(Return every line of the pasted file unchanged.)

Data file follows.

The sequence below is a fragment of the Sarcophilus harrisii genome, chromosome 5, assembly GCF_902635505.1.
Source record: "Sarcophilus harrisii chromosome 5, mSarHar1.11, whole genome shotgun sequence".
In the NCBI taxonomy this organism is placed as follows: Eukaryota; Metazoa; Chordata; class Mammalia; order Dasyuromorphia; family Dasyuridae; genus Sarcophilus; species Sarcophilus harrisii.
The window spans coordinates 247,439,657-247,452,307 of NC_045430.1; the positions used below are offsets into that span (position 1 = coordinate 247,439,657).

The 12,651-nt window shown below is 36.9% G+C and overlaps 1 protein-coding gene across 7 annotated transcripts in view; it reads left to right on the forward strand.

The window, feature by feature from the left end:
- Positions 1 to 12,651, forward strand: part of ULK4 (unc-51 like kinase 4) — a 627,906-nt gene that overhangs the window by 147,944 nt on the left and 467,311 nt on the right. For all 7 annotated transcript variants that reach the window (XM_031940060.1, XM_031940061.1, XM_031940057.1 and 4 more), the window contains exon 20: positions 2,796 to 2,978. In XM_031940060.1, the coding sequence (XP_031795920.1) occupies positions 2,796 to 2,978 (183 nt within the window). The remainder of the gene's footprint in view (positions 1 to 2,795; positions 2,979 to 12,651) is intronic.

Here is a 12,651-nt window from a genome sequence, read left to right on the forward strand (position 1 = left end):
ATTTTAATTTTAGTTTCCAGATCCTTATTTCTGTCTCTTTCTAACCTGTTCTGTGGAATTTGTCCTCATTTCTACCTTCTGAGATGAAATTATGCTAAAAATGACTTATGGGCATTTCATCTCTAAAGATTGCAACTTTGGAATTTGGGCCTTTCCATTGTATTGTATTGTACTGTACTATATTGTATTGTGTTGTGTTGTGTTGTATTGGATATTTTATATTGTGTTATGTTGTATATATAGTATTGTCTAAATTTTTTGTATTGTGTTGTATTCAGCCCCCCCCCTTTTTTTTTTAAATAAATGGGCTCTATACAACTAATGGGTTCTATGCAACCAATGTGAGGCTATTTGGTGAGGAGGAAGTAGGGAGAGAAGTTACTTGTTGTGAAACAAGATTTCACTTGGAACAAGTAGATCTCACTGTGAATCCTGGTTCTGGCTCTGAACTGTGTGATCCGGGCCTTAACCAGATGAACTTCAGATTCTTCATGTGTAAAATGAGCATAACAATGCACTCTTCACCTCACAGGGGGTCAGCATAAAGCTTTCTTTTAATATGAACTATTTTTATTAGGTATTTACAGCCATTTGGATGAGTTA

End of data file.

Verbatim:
The sequence below is a fragment of the Sarcophilus harrisii genome, chromosome 5, assembly GCF_902635505.1.
Source record: "Sarcophilus harrisii chromosome 5, mSarHar1.11, whole genome shotgun sequence".
In the NCBI taxonomy this organism is placed as follows: Eukaryota; Metazoa; Chordata; class Mammalia; order Dasyuromorphia; family Dasyuridae; genus Sarcophilus; species Sarcophilus harrisii.
The window spans coordinates 247,439,657-247,452,307 of NC_045430.1; the positions used below are offsets into that span (position 1 = coordinate 247,439,657).

The 12,651-nt window shown below is 36.9% G+C and overlaps 1 protein-coding gene across 7 annotated transcripts in view; it reads left to right on the forward strand.

The window, feature by feature from the left end:
- Positions 1 to 12,651, forward strand: part of ULK4 (unc-51 like kinase 4) — a 627,906-nt gene that overhangs the window by 147,944 nt on the left and 467,311 nt on the right. For all 7 annotated transcript variants that reach the window (XM_031940060.1, XM_031940061.1, XM_031940057.1 and 4 more), the window contains exon 20: positions 2,796 to 2,978. In XM_031940060.1, the coding sequence (XP_031795920.1) occupies positions 2,796 to 2,978 (183 nt within the window). The remainder of the gene's footprint in view (positions 1 to 2,795; positions 2,979 to 12,651) is intronic.

Here is a 12,651-nt window from a genome sequence, read left to right on the forward strand (position 1 = left end):
ATTTTAATTTTAGTTTCCAGATCCTTATTTCTGTCTCTTTCTAACCTGTTCTGTGGAATTTGTCCTCATTTCTACCTTCTGAGATGAAATTATGCTAAAAATGACTTATGGGCATTTCATCTCTAAAGATTGCAACTTTGGAATTTGGGCCTTTCCATTGTATTGTATTGTACTGTACTATATTGTATTGTGTTGTGTTGTGTTGTATTGGATATTTTATATTGTGTTATGTTGTATATATAGTATTGTCTAAATTTTTTGTATTGTGTTGTATTCAGCCCCCCCCCTTTTTTTTTTAAATAAATGGGCTCTATACAACTAATGGGTTCTATGCAACCAATGTGAGGCTATTTGGTGAGGAGGAAGTAGGGAGAGAAGTTACTTGTTGTGAAACAAGATTTCACTTGGAACAAGTAGATCTCACTGTGAATCCTGGTTCTGGCTCTGAACTGTGTGATCCGGGCCTTAACCAGATGAACTTCAGATTCTTCATGTGTAAAATGAGCATAACAATGCACTCTTCACCTCACAGGGGGTCAGCATAAAGCTTTCTTTTAATATGAACTATTTTTATTAGGTATTTACAGCCATTTGGATGAGTTA